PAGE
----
1. Popular Music and Society

    DEFF Research Database (Denmark)

    2007-01-01

    or the Russkii Rok-Klub v Amerike (Russian Rock Club of America).   This special edition of Popular Music and Society aims to present research on contemporary popular music (broadly defined) in the former Soviet republics and their diasporas.  A central issue will be how the musical landscape has changed since...... the collapse of the Soviet Union: What present trends can be observed?  How has the Soviet context influenced the popular music of today?  How is music performed and consumed?  How has the interrelationship between cultural industry and performers developed?  How are nationalist sensibilities affecting popular...

  2. Dynamic and rapid changes in the transcriptome and epigenome during germination and in developing rice (Oryza sativa) coleoptiles under anoxia and re-oxygenation.

    Science.gov (United States)

    Narsai, Reena; Secco, David; Schultz, Matthew D; Ecker, Joseph R; Lister, Ryan; Whelan, James

    2017-02-01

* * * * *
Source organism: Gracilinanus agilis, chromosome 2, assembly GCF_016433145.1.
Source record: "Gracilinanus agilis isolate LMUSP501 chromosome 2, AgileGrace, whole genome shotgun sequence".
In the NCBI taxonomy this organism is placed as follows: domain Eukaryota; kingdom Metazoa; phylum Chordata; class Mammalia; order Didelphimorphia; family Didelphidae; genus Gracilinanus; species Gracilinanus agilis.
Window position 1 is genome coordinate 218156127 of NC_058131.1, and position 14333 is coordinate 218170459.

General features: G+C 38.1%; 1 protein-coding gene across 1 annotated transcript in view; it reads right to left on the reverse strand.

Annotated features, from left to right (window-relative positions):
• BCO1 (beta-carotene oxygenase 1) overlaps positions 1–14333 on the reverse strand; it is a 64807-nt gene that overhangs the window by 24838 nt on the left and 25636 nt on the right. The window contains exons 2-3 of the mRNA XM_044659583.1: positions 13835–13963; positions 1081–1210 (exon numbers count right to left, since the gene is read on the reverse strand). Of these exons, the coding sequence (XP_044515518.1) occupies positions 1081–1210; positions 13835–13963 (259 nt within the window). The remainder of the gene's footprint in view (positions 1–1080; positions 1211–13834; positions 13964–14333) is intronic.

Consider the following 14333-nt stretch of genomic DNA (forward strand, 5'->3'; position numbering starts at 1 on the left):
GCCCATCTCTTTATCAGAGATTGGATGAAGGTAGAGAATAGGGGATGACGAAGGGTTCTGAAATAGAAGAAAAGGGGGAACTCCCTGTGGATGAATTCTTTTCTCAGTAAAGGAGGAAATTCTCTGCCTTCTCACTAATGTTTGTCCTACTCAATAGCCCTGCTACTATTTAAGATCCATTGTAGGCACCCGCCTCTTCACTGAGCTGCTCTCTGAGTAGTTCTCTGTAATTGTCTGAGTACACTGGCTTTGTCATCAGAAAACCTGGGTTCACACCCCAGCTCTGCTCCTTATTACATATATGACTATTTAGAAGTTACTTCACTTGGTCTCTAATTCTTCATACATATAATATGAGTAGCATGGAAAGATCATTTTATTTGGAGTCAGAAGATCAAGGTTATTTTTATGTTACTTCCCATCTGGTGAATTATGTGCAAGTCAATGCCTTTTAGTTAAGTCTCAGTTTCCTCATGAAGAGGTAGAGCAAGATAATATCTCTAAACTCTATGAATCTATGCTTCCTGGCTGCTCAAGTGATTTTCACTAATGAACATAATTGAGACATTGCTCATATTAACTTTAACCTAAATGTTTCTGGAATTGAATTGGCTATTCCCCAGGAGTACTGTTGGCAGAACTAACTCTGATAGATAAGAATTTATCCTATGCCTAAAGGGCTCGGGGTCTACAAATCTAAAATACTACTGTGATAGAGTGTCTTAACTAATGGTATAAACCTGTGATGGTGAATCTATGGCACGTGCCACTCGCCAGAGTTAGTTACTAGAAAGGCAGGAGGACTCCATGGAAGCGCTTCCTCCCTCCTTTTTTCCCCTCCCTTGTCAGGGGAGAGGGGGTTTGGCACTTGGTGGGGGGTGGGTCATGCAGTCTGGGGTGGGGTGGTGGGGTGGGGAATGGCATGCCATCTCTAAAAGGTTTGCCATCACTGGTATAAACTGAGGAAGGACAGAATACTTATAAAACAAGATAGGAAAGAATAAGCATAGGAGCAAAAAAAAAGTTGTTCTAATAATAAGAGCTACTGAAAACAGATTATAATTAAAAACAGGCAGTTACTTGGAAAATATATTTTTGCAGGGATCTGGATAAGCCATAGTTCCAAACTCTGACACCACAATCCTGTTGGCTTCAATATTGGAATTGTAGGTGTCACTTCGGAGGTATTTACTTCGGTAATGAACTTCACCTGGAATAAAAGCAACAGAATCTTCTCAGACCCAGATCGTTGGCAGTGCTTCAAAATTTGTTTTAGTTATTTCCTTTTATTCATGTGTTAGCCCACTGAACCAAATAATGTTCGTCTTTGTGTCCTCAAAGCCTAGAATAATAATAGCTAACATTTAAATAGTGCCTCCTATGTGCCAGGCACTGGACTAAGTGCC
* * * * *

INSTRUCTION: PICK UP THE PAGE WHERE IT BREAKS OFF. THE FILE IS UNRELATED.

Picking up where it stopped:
Detailed molecular profiling of Oryza sativa (rice) was carried out to uncover the features that are essential for germination and early seedling growth under anoxic conditions. Temporal analysis of the transcriptome and methylome from germination to young seedlings under aerobic and anaerobic conditions revealed 82% similarity in the transcriptome and no differences in the epigenome up to 24 h. Following germination, significant changes in the transcriptome and DNA methylation were observed between 4-day aerobically and anaerobically grown coleoptiles. A link between the epigenomic state and cell division versus cell elongation is suggested, as no differences in DNA methylation were observed between 24-h aerobically and anaerobically germinating embryos, when there is little cell division. After that, epigenetic changes appear to correlate with differences between cell elongation (anaerobic conditions) versus cell division (aerobic conditions) in the coleoptiles. Re-oxygenation of 3-day anaerobically grown seedlings resulted in rapid transcriptomic changes in DNA methylation in these coleoptiles. Unlike the transcriptome, changes in DNA methylation upon re-oxygenation did not reflect those seen in aerobic coleoptiles, but instead, reverted to a pattern similar to dry seeds. Reversion to the 'dry seed' state of DNA methylation upon re-oxygenation may act to 'reset the clock' for the rapid molecular changes and cell division that result upon re-oxygenation. © 2016 The Authors The Plant Journal © 2016 John Wiley & Sons Ltd.